Jeff Dickerson, who covered Bears for ESPN, loses battle with colon cancer
Jeff Dickerson, a Buffalo Grove High School graduate who covered the Chicago Bears for two decades for ESPN, died Tuesday from complications from colon cancer. He was 44.
According to Kevin Seifert, a staff writer and ESPN, "Dickerson died at the same hospice care facility that his wife, Caitlin, died in two years ago. Caitlin Dickerson had undergone treatment for melanoma and its complications for eight years."
"Our hearts ache as we share that our teammate & friend, Jeff Dickerson, has passed away. JD was an amazing son, husband, father & friend. We will miss his smile, his love for his family & his love for all the fans of Chicago. You will live in our hearts forever. We love you JD," read a tweet from ESPN AM-1000.
Dickerson played football, basketball and baseball all four years at Buffalo Grove before graduating in 1996.
Dickerson told The Daily Herald in 2014 that for someone used to being around locker rooms it was different as the Bears beat reporter for ESPN Radio's WMVP when he made his initial trips into the locker room at Soldier Field.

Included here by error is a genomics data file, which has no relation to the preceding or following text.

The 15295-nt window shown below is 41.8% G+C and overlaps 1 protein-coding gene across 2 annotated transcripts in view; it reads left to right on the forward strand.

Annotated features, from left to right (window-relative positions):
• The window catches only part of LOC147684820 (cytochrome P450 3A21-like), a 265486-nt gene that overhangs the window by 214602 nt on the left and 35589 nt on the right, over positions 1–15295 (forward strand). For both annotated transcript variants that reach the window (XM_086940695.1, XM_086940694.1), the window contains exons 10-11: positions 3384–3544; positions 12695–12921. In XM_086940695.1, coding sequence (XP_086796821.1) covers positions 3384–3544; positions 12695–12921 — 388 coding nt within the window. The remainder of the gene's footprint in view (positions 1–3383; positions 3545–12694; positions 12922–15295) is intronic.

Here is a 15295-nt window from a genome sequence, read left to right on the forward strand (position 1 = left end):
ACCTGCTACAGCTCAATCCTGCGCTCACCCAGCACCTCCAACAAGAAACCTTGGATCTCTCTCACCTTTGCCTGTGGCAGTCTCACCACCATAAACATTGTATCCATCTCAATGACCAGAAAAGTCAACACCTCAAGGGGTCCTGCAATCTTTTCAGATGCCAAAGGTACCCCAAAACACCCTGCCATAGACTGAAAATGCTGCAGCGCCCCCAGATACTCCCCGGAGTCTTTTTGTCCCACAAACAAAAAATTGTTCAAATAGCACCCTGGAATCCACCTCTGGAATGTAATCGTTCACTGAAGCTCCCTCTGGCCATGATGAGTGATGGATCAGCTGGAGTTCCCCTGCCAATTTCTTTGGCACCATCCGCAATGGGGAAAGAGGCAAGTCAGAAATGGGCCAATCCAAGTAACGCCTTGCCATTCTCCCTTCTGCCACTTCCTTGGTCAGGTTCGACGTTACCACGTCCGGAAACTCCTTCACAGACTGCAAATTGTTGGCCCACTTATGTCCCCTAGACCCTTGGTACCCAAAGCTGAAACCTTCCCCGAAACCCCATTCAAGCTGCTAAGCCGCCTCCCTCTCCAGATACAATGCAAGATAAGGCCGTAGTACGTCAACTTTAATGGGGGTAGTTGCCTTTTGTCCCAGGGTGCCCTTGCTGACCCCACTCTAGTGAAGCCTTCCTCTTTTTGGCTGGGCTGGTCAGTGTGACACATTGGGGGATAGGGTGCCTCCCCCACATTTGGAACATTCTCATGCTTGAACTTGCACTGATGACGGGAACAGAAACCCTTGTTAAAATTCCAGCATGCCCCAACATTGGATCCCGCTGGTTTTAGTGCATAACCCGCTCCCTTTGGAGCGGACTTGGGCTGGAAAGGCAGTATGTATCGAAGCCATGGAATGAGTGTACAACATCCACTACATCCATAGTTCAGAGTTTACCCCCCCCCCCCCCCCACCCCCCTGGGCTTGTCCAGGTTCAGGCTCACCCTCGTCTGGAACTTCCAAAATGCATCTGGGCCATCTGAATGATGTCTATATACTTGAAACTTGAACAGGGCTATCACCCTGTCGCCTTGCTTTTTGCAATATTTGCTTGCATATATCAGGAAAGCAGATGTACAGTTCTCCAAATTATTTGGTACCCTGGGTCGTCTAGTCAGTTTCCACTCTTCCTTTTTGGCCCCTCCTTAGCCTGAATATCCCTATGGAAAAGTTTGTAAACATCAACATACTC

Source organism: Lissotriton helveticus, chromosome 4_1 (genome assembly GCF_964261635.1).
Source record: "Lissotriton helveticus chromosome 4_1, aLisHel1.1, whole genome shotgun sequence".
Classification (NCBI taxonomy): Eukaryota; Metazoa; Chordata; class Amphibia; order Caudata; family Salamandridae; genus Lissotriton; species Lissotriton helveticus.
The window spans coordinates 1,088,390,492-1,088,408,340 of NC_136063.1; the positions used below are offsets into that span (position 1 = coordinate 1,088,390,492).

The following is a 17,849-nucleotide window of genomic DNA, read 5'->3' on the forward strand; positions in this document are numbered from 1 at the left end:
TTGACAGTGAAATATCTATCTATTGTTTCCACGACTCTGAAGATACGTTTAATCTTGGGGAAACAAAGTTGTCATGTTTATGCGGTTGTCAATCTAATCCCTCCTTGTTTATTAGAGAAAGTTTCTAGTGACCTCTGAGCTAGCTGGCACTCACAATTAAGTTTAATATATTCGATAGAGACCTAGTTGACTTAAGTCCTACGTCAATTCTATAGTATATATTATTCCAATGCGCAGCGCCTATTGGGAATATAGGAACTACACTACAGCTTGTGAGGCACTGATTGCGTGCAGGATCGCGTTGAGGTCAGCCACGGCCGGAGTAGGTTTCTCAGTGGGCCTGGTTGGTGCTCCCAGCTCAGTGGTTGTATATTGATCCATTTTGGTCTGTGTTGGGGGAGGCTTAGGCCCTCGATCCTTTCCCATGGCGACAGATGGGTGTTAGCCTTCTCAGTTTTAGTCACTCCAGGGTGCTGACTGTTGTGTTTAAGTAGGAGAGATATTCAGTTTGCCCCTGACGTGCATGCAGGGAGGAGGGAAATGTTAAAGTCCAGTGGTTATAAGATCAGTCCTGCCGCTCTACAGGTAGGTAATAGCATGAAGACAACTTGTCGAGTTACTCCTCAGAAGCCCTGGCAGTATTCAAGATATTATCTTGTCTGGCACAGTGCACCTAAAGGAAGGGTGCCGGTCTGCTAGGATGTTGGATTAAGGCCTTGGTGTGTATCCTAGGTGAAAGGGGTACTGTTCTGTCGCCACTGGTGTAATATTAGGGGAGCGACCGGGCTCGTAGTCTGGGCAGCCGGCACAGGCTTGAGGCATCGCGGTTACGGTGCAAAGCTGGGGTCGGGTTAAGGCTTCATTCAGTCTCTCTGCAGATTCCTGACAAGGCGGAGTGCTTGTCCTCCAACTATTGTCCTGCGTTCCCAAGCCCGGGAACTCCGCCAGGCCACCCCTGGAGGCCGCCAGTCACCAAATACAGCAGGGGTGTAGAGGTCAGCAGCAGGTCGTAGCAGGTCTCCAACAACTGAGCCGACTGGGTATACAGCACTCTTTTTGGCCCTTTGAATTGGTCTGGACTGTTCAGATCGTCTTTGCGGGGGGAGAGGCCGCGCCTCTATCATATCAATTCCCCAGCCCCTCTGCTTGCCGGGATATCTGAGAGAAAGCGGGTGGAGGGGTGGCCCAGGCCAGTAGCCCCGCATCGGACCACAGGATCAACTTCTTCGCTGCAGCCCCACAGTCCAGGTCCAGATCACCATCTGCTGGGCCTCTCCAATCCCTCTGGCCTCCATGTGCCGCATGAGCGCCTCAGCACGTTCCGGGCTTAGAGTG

"I got a taste of it my first year at the Score, where they would send me to Soldier Field to book guests for all of their shows," Dickerson said. "I thought, 'Wow,' because I never went to Bears games when I was growing up.
"It was exhilarating. There was so much excitement and so much action."
On his way to becoming a broadcaster, Dickerson said in that 2014 interview he also loved writing and originally thought that would be his direction toward a career in sports.
"Then the weirdest thing happened. The older I got ... I was always selected to do the readings at church. Whenever there was a public speaking requirement I was chosen for it.
"I learned at a pretty young age to not have any fear about speaking in front of big crowds, so that helped."
Dickerson went to the University of Illinois and as a senior did radio broadcasts of East Central Illinois high school football and basketball games. A summer internship in 1999 at The Score started opening doors and he was offered a part-time producer's job after graduating from Illinois.
After moving to ESPN Dickerson eventually began covering the Bears.
"I'm working in my hometown and my parents and family are close by," he said in the interview seven years ago. "I'm so fortunate to be able to do what I want and to do it in a place where I want to live. How many people can say that?"
Dickerson is survived by son Parker; and his parents, George and Sandy Dickerson.